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Commentary Last Updated: Oct 15th, 2008 - 01:24:25

Fight back like our grandparents did in the Rebel �30s
By Dennis Rahkonen
Online Journal Contributing Writer

Oct 15, 2008, 00:16

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The U.S. economy -- and, by extension, the entire global capitalist system -- is doing a slippery-footed balancing act on the high precipice of absolute disaster.

Nothing like what we�re seeing has happened before.

Decades of compounding contradictions, all arising from the illegitimate belief that private profit should take precedence over human need, have come home to roost.

Spreading indebtedness, both institutional and personal, is sending �payment due� notices to varied yet interdependent sectors of society, but recipients plainly don�t have the means to make good.

Many seem baffled by what�s occurred, and have that deer-in-the-headlights stare. They�re in a daze, waiting for the other shoe to drop, as it certainly will.

However, there�s no real mystery to this startling turn of events.

Today�s economic breakdown is the result of our woefully misled country having long been run (and run into the ground) by a political/financial elite that judges this nation�s health only by its own prosperity, never mind the deplorable status of the overwhelming, wage-earning majority.

Public welfare and the common good are forced to take a backseat to an irresponsible minority�s abysmal greed. The quality of life in Everytown, USA, is cruelly being sacrificed so that the super rich luxuriating in their exclusive, gated communities can party on, paid for by both our tax money and their ill-gotten, expropriated wealth.

That�s more than just an ethical travesty. It�s a crime against America, ironically perpetrated by those who�ve often prattled most about patriotism, and who are fully deserving of the solution expressed on a protest placard at a recent Wall Street demonstration: �Don�t bail them, jail them!�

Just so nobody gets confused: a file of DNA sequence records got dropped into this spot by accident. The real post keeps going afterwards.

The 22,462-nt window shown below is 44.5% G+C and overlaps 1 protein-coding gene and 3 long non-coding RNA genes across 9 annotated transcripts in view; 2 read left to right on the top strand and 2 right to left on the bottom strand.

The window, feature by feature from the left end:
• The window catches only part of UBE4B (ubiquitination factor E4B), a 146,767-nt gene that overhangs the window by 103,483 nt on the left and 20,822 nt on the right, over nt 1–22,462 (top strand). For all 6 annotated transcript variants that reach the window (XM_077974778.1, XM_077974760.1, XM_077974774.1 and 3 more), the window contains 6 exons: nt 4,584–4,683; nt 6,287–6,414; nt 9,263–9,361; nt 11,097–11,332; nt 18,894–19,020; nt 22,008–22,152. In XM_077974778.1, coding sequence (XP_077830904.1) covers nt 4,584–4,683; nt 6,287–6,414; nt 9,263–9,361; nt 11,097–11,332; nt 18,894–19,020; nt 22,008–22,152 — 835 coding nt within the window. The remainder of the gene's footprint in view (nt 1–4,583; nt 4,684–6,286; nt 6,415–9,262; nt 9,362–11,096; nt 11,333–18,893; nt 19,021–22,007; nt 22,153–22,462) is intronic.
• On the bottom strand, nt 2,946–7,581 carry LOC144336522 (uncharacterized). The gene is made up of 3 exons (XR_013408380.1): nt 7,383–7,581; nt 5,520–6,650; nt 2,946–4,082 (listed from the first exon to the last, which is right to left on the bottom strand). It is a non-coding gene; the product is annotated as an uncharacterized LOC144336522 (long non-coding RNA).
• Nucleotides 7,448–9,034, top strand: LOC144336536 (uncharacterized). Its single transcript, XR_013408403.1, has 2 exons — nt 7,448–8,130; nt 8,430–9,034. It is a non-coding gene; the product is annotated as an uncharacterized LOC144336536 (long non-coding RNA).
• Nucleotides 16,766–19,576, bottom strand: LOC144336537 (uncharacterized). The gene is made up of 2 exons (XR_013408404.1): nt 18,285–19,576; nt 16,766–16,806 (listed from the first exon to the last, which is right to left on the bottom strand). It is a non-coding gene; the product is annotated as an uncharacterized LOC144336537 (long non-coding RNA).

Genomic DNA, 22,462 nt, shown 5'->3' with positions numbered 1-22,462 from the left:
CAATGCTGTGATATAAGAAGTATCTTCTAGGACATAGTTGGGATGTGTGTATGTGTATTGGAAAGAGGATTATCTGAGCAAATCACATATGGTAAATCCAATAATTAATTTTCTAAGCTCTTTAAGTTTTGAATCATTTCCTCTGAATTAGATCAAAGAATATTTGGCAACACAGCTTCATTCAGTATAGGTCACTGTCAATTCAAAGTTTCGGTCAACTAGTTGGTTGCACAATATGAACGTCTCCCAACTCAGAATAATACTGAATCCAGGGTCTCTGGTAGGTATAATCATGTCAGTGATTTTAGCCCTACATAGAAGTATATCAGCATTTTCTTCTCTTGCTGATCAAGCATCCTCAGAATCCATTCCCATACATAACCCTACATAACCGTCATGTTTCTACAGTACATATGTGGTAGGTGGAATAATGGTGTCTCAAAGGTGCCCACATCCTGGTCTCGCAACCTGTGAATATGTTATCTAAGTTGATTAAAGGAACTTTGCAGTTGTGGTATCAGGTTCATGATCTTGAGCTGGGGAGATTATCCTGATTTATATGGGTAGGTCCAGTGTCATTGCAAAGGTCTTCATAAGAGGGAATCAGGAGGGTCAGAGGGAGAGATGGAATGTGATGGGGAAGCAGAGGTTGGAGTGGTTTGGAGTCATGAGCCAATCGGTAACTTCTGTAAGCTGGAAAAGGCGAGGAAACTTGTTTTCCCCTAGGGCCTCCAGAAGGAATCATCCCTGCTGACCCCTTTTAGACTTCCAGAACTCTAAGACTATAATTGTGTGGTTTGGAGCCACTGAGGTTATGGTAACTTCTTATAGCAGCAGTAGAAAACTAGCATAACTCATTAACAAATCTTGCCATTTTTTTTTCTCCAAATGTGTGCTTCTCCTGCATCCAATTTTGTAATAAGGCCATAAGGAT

But the damage has already been done. It does little good to close the corral gate after the escaped horse has galloped away and disappeared behind a distant hill.

The consequences will be lasting, and brutal. Very hard times are coming, bringing pain not experienced since the Great Depression to many millions of our fellow citizens, and to our own fearful families.

It�s imperative, therefore, that we prepare for the worst eventualities.

Community activists, and all fair-minded folks with dedication to social service, should begin studying the populist organizing techniques and instruments from that grim era, namely militant councils of the unemployed, coordinated hunger marches conducted from coast to coast, and �penny auctions� in which members of battered neighborhoods would jointly purchase cheaply sold, foreclosed homes, and then turn them over to their original owners. A mass push for public works also needs to immediately begin.

Plus accelerated union organizing.

Not to mention a call for thorough nationalization (under popular, democratic control) of all monopoly entities carrying out rapacious exploitation of the working class.

During the harrowing trials and tribulations of the desperate 1930s, it was the American people themselves, guided by progressive leadership, that brought necessary change. Everything from Social Security to unemployment insurance and school lunch programs emerged from that period of titanic struggle, as did federal insurance for ordinary citizens� bank savings accounts.

FDR enacted the New Deal not so much out of personal belief in its worth or virtue, but to prevent a revolution if government didn�t act.

In the months ahead, we�ll have to replicate that populist pressure to save ourselves.

At no time in U.S. history did ordinary men and women decisively show that ours is a nation of, by, and for the people -- not capitalist thieves -- as they did in the Rebel �30s.

That decade (together with the Turbulent �60s) provides a model for rising from below, to win broadly beneficial advances for all.

The lessons learned, and the tactics employed back then, definitely must be repeated now.

Dennis Rahkonen of Superior, Wisconsin, has been writing progressive commentary with a Heartland perspective for various outlets since the �60s.

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